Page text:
Instead of combining forces, each European country is doing its own thing. Despite years of calling for pooling and sharing resources, the crisis in Afghanistan has shown once again that Europe’s security policy, even on a civilian level and at this scale of urgency, does not exist in practice.

That deficit coincides with this crisis rekindling a debate over what policy the EU and European governments should have toward Afghan refugees.

Few governments want a repeat of 2011, after which 6 million refugees fled the war in Syria, with close to 1 million finding safety in Germany.

Even before the Taliban took over Afghanistan, EU leaders were getting ready to shut down the hatches. In early August, as if anticipating a crisis, a joint letter signed by the interior ministers from Germany, Austria, Belgium, the Netherlands, Greece, and Denmark addressed to the EU’s executive, the European Commission, asked that deportations to Afghanistan for rejected asylum applicants should continue, despite the situation on the ground. “Stopping returns sends the wrong signal,” the letter read.

With the Taliban now in control, Chancellor Angela Merkel told her conservative party colleagues that Germany must evacuate up to 10,000 Afghans, including support staff, human rights activists, and others at risk.

But Armin Laschet, leader of the governing Christian Democrats who is hoping to become the next chancellor despite a miserable position in the polls, warned: “We should not send the signal that Germany can take in everyone in need. The focus must be on humanitarian aid on site, unlike in 2015.”

In France, President Emmanuel Macron said: “We must anticipate and protect ourselves against major irregular migratory flows that would endanger those who use them and feed trafficking of all kinds.”

Whatever decision EU leaders make over Afghan refugees, the crisis deals a heavy political and moral blow to the transatlantic relationship.

Neither NATO nor EU leaders were briefed in any detail about the practicalities and the consequences about U.S. President Joe Biden’s plans to take troops out of Afghanistan.

So much for the much-lauded transatlantic honeymoon Biden promised when he took office seven months ago. So much too for European governments fantasizing about “strategic autonomy” when Donald Trump was in the White House. So much also for the EU’s unquestionable belief in its ability to export values via its soft power instruments of development aid.

In short, the collapse of the West’s goals in Afghanistan leaves the transatlantic alliance vulnerable and weak as a security, political, and moral beacon. The Taliban takeover reveals a painful truth: Europe’s and the Americans’ ability to export values, democracy, or security has failed.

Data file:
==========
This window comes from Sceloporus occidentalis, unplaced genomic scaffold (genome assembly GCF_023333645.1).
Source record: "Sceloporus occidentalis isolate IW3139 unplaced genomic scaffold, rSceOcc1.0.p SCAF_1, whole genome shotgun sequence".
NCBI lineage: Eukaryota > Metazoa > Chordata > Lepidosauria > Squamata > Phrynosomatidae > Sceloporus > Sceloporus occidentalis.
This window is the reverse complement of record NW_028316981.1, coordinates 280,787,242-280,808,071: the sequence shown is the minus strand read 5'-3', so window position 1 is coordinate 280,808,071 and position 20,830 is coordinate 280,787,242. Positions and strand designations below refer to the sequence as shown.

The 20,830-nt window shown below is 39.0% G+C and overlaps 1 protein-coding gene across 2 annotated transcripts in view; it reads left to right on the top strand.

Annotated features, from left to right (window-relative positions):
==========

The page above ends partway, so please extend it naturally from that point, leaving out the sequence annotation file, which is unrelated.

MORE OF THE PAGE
H.A. Hellyer: How Has the UK Reacted to the Crisis in Afghanistan?

H. A. Hellyer
Dr. H.A. Hellyer, FRSA, is a fellow at Cambridge University, a senior associate fellow at the Royal United Services Institute in London, and a nonresident scholar at the Carnegie Endowment for International Peace. His research focuses on international relations, security, and belief in the Middle East, the West, and Southeast Asia.
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Many will try to make what is happening in Afghanistan an American tragedy or a Western calamity. But the reality is that the NATO alliance over the past twenty years brought more costs to the Afghan people than it ever did to NATO members. That goes not only for the United States but also for the UK and Germany, who had the largest number of troops in Afghanistan following the U.S. contingent.

U.S. President Joe Biden and his administration have largely sought to blame the Afghan government for the current situation, shifting responsibility away from successive U.S. administrations for going to war without a plan for peace, for failing to effectively counter corruption in the Afghan administration (and arguably enabling it), for legitimizing the Taliban openly, and for such a needlessly chaotic withdrawal.

This tendency to shift blame has not surfaced in London, as the impetus for such a narrative is not politically necessary for UK leaders. The UK wasn’t in the driving seat of NATO’s mission in Afghanistan, and all attention will be directed toward the United States. It is telling that British, European, and Western power is almost completely reduced to what the White House does or doesn’t do.

There won’t be any critique of Washington’s approach from Downing Street. Since the UK has now left the EU, there will be less of a need for London to engage with louder European voices that are cynically talking about the need to stop refugees from coming, which has been the line already emanating from France and Hungary. When the topic of values in European diplomacy arises, it won’t be lost on the world that French President Emmanuel Macron and Hungarian President Viktor Orbán raised this as a primary concern rather than empathizing with the fears of those refugees.

That means that other voices in London are given space to lobby for taking in refugees and to insist that London live up to at least some of its responsibilities to Afghans who wish to come to the UK, many of whom worked with British forces over the past twenty years in a myriad of capacities. These voices will be lobbying against the backdrop of significant anti-migrant sentiment; in this case, however, they will be aided by some significant figures on the right wing of British politics that feel some responsibility.